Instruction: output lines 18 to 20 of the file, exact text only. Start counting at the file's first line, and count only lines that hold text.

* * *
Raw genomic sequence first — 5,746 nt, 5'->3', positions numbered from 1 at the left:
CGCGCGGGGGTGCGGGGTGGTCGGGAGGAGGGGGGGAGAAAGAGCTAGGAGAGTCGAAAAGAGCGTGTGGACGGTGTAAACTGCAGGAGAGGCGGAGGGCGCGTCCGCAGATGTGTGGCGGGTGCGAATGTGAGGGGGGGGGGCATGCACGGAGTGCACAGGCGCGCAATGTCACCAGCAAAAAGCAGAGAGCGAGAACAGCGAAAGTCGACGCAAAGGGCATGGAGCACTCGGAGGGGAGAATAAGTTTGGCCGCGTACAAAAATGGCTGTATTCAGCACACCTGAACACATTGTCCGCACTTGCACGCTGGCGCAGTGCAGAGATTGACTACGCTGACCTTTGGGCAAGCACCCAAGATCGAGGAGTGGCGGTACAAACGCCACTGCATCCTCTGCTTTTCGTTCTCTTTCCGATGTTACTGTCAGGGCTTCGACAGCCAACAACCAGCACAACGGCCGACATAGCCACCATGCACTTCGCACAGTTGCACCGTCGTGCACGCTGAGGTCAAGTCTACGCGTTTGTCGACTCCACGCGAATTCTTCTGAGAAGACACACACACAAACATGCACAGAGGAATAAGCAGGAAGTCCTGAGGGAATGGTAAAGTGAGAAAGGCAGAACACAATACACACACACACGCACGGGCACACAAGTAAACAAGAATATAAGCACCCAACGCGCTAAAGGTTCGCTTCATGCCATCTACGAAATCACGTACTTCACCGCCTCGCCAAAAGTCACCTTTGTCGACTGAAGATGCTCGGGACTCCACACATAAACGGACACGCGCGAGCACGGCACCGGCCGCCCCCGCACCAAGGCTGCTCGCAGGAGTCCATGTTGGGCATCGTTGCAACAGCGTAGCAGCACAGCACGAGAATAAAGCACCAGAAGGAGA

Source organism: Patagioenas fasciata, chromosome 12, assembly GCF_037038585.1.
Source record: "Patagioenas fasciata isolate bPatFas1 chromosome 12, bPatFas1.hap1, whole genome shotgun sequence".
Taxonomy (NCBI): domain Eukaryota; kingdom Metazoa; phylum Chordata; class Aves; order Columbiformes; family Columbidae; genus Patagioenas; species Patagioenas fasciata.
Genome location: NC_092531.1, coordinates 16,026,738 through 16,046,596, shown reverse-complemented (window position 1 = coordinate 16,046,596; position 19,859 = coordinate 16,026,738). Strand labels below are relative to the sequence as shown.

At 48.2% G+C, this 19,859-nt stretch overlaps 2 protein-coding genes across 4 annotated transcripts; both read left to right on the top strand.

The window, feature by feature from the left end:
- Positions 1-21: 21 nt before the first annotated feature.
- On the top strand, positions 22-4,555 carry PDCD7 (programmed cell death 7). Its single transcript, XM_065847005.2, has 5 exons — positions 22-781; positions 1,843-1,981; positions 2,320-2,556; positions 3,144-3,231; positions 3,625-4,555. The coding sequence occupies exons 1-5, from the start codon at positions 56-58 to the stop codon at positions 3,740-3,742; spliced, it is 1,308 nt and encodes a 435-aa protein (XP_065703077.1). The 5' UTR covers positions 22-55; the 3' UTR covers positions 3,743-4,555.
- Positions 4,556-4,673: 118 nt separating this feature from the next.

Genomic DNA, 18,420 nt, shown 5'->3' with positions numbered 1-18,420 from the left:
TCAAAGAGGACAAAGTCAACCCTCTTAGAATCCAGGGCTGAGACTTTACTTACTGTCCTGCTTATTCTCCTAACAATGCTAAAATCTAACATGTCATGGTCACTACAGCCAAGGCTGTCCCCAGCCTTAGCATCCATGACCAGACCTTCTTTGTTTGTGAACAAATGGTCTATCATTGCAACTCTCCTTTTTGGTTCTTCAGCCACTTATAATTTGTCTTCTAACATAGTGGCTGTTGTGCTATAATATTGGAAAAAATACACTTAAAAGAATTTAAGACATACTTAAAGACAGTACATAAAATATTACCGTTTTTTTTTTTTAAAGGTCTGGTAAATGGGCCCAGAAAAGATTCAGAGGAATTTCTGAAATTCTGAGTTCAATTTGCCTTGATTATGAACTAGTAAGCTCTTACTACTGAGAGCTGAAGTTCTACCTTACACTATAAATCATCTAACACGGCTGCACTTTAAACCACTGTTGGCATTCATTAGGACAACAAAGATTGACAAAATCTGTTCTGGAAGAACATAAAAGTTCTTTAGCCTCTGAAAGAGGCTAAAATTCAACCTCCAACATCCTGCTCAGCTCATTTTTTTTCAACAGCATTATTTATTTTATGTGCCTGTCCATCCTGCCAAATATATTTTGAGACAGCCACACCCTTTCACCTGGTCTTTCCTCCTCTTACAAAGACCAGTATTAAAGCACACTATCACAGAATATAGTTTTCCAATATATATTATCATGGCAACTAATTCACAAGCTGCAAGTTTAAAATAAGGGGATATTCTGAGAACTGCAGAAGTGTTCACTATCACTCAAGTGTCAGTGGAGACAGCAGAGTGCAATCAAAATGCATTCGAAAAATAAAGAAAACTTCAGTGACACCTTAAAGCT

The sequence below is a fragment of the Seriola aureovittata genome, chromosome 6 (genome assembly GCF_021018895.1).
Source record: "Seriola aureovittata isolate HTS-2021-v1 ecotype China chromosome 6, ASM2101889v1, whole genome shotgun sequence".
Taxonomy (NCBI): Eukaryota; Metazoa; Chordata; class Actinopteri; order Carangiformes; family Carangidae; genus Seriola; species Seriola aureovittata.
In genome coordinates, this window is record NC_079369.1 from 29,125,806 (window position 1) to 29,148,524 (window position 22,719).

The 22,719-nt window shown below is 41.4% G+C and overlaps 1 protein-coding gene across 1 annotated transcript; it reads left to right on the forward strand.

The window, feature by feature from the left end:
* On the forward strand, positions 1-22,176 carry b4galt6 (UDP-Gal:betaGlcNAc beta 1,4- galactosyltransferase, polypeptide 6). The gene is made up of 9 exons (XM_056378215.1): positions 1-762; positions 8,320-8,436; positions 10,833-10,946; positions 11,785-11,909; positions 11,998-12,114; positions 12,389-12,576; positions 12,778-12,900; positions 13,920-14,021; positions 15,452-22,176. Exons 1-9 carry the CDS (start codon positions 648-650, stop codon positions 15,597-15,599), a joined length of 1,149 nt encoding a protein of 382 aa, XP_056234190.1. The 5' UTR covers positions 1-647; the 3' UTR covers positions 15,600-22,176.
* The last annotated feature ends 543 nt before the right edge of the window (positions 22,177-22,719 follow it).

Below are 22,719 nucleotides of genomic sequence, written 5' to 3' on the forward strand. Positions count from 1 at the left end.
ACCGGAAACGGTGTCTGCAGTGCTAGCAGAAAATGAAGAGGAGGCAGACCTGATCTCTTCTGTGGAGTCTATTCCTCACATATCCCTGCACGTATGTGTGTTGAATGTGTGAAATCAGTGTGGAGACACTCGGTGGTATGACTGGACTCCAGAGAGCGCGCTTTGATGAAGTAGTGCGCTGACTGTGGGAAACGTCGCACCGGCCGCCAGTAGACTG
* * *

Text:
The 22,719-nt window shown below is 41.4% G+C and overlaps 1 protein-coding gene across 1 annotated transcript; it reads left to right on the forward strand.

The window, feature by feature from the left end:
* On the forward strand, positions 1-22,176 carry b4galt6 (UDP-Gal:betaGlcNAc beta 1,4- galactosyltransferase, polypeptide 6). The gene is made up of 9 exons (XM_056378215.1): positions 1-762; positions 8,320-8,436; positions 10,833-10,946; positions 11,785-11,909; positions 11,998-12,114; positions 12,389-12,576; positions 12,778-12,900; positions 13,920-14,021; positions 15,452-22,176. Exons 1-9 carry the CDS (start codon positions 648-650, stop codon positions 15,597-15,599), a joined length of 1,149 nt encoding a protein of 382 aa, XP_056234190.1. The 5' UTR covers positions 1-647; the 3' UTR covers positions 15,600-22,176.